Saturday, August 13, 2022

To Close or Not to Close...


Clay Holmes / Photo Credit: Corey Sipkin, NY Post

Bullpen blows another close game…

Yankees lose again. A ten-inning walk-off, 3-2, by the Boston Red Sox. It is never fun to write after a Yankees loss, especially a game they controlled…until the end. Clay Holmes has lost my trust as the closer and it is frustrating. I wanted him to have the job earlier in the season when Aroldis Chapman began misfiring. He started the season so dominant, and it looked like Pitching Coach Matt Blake was a true pitching whisperer. Yet, now, no lead is safe when Holmes comes into a game. Maybe you feel secure with a five-run lead…maybe.

There was a point I was done with Chapman as the team’s closer. He is a free agent at year’s end and the Yankees are highly unlikely to pursue him in the free agent market.  I was ready to move on, and Holmes looked like the next best man for the job. The problem replacing Holmes is no real solution for the job. Even though Chapman has looked better of late, there is no guarantee he will not revert to the sweaty, control-challenged mess he was earlier this season. Wandy Peralta is not a closer and I have no desire to see him try to close games. He did well to replace Holmes last night after the Red Sox had tied the game with two crucial outs, including a strikeout, but Peralta is much better suited for setup. Lou Trivino is a closing option, but of course, he was on the mound last night when Tommy Pham hit the game-winning single in the bottom of the tenth inning for the Red Sox.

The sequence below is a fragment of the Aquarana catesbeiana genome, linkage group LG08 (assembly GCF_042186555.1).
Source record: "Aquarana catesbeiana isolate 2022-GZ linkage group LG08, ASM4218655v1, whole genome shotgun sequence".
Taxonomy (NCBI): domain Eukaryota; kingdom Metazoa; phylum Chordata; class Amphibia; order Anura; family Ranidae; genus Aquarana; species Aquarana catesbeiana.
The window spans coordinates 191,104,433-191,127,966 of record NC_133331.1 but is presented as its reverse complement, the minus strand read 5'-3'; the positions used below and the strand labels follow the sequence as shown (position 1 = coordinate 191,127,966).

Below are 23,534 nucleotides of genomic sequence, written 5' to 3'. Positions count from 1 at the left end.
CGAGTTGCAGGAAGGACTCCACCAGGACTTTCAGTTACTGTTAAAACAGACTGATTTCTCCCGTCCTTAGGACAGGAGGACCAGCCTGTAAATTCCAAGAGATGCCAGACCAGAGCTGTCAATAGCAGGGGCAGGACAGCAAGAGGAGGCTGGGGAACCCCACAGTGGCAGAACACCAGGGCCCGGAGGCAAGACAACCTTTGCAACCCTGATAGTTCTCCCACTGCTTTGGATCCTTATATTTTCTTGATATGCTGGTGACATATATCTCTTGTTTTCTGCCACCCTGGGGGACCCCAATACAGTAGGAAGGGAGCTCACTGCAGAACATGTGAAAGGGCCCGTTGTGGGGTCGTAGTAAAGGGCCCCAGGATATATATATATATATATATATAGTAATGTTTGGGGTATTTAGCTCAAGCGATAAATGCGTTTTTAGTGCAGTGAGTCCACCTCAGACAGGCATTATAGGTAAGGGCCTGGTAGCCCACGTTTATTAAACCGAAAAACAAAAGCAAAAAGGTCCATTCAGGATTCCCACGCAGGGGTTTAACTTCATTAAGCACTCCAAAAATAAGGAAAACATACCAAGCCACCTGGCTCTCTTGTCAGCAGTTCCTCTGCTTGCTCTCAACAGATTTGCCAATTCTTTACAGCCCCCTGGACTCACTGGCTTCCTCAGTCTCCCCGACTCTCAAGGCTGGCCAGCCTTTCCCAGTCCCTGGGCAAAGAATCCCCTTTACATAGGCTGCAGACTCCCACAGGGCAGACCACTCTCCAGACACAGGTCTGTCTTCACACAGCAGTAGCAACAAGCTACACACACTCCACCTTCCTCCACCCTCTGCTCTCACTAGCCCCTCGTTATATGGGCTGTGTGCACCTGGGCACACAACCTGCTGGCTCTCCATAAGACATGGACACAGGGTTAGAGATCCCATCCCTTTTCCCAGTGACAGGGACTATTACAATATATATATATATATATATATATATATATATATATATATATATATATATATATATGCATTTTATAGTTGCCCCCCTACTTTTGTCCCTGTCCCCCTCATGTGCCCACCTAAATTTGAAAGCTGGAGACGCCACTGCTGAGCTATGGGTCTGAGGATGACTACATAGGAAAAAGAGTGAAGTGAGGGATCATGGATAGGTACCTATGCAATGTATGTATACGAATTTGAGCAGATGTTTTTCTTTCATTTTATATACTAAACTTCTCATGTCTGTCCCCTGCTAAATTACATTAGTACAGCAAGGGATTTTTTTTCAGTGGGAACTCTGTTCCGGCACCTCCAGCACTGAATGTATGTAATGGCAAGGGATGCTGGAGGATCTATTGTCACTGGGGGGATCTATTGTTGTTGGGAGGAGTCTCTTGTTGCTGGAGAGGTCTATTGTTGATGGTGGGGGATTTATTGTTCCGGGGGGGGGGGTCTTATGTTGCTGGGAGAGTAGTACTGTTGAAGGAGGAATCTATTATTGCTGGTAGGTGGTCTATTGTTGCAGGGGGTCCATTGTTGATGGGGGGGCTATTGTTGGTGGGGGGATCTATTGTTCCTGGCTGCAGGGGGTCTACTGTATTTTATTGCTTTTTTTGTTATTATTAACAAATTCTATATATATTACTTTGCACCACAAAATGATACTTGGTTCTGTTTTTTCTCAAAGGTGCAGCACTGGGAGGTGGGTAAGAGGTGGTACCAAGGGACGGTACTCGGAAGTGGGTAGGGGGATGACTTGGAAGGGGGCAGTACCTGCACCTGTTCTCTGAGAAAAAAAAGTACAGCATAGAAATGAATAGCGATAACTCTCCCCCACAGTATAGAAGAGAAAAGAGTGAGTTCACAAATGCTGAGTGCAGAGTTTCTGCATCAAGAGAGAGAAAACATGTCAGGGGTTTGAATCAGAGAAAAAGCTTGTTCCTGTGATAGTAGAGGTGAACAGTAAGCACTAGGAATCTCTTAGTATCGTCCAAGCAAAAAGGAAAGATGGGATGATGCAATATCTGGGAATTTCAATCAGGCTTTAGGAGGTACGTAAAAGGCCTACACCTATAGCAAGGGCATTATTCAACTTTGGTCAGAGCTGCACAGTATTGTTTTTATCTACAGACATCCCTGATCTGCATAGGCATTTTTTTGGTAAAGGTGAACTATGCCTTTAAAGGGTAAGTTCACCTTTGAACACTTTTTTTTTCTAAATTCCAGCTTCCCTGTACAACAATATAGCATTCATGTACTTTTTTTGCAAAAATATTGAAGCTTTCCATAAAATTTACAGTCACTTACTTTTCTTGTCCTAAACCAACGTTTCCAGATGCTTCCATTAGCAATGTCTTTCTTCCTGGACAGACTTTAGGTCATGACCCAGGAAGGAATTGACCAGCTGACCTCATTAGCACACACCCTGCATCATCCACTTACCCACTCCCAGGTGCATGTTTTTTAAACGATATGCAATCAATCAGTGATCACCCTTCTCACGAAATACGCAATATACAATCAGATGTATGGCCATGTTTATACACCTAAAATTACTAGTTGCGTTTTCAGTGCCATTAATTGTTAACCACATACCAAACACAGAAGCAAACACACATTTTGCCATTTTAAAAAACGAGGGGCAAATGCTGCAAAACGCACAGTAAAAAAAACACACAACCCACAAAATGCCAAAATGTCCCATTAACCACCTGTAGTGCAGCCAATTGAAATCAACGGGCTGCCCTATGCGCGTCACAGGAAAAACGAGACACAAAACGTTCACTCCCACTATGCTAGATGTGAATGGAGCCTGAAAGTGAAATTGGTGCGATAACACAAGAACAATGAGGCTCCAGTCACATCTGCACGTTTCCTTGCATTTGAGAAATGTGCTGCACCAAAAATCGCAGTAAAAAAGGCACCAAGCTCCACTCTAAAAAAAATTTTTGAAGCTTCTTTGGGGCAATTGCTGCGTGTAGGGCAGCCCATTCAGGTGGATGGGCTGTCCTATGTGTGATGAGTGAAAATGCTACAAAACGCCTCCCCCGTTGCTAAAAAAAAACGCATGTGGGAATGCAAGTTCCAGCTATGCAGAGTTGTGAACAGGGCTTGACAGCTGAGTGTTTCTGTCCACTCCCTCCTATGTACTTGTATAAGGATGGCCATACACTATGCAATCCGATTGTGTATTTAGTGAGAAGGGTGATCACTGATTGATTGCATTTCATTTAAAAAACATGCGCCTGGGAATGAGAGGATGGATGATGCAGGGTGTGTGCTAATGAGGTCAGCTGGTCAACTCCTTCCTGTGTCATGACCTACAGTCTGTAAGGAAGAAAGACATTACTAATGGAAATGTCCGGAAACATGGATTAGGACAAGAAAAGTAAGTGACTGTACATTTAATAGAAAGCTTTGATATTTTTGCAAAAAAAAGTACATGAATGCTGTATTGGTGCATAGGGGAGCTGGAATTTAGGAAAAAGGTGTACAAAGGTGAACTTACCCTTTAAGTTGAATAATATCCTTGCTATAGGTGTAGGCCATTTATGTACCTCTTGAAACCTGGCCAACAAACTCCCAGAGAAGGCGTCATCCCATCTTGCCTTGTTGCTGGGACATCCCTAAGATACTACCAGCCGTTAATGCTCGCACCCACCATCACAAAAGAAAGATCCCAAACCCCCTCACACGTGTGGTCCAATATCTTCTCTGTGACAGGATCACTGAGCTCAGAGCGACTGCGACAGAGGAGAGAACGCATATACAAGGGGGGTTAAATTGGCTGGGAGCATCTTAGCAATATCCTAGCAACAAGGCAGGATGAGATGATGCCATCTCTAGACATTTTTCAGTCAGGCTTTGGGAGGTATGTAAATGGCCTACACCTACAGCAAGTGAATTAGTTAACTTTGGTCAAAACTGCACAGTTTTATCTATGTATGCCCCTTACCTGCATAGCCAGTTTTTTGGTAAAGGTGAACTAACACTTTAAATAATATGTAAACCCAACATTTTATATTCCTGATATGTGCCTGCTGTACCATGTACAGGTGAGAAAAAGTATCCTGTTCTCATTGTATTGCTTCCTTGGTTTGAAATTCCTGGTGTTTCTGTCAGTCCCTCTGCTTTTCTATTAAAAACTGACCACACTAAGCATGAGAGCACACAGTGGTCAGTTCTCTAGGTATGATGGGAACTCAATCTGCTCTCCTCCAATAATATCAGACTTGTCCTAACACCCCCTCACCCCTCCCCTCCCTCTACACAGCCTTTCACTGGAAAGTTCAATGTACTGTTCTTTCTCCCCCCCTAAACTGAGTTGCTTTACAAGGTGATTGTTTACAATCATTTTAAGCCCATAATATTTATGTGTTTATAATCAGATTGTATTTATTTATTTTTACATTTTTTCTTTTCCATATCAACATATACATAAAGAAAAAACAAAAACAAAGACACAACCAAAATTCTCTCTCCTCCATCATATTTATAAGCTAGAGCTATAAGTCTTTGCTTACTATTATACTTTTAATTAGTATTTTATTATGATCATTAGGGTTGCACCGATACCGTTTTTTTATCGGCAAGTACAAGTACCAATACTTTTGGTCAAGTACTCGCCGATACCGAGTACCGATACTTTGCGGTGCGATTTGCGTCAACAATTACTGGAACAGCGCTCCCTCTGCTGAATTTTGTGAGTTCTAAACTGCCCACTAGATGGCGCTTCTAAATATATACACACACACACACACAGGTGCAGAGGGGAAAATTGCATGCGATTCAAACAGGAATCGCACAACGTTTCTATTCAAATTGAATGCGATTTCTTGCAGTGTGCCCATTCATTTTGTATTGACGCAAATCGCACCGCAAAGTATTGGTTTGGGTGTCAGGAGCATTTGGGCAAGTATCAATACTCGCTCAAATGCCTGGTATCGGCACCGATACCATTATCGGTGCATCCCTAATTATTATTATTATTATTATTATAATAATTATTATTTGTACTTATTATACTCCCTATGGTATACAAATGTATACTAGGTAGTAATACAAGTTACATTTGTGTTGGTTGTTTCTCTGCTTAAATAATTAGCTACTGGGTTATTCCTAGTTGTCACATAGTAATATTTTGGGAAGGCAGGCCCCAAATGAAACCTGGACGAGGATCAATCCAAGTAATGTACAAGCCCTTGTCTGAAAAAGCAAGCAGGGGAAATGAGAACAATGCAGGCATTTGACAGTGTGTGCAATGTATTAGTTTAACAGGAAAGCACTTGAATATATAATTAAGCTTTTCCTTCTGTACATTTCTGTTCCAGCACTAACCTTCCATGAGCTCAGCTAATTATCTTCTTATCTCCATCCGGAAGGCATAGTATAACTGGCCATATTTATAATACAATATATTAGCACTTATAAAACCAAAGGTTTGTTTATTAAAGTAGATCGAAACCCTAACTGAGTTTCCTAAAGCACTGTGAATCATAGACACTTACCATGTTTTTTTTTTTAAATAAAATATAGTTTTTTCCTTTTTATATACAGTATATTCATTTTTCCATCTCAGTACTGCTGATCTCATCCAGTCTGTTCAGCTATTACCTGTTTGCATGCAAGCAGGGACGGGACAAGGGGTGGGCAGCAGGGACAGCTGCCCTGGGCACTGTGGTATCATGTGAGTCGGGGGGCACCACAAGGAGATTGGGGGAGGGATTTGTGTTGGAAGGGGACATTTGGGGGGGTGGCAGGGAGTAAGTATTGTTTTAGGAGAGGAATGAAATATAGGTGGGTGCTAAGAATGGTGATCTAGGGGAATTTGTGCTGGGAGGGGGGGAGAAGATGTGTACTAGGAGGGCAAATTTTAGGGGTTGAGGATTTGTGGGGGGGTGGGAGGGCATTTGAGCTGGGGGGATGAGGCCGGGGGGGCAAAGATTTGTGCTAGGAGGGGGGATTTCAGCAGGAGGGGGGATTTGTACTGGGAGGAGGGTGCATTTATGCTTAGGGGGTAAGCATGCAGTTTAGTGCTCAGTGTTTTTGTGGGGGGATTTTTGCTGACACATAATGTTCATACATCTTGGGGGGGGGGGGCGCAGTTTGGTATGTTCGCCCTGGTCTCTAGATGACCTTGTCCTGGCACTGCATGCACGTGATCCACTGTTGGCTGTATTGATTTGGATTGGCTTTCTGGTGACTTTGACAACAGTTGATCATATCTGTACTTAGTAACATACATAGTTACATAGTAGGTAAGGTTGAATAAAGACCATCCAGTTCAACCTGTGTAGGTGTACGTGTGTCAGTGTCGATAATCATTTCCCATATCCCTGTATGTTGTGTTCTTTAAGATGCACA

For Holmes, it was his fifth blown save of the season. In his last five appearances, totaling four innings, he has allowed seven runs and has walked four hitters while striking out only three.  This is not the same guy who earned the All-Star nod earlier this year.  I think we are starting to see why Pittsburgh fans were frustrated with Holmes. I hope, for his sake and ours, he figures this out, finds his control, and becomes the dominant reliever he had been. October is drawing closer so soon he will be running out of time to recapture his dominance.

Lou Trivino had ten saves for the Oakland A’s this season and twenty-two saves last year. However, he has surrendered forty-nine hits and seventeen walks in thirty-six and one-third innings in 2022. He gave up five home runs in twice the innings pitched last season and has already matched that number this year. While Holmes’ ERA has risen from 0.47 to 2.36, Trivino’s ERA is an unsightly 5.70.

Manager Aaron Boone needs to figure this out. If the Yankees continue to blow winnable games, it does not bode well for an extended run in October. 

Honestly, I would give Chapman a few trial runs as the closer to see if he can recapture what he once had. If he implodes, then other options should be considered. It kind of sucks the Yankees demoted one of their best relievers, Ron Marinaccio, simply because he had options. I understand the reasons. If the Yankees had not demoted Marinaccio, someone would have been DFA’d. The most obvious candidate is reliever Albert Abreu who has already been DFA’d by two teams, Texas and Kansas City, this season. If it was simply a question of, who would I prefer, Marinaccio or Abreu, there is no question the pride of Tom’s River would still be on the active roster.  I want Abreu to succeed but I also want the twenty-six BEST players in the organization on the MLB active roster and that is not the case right now.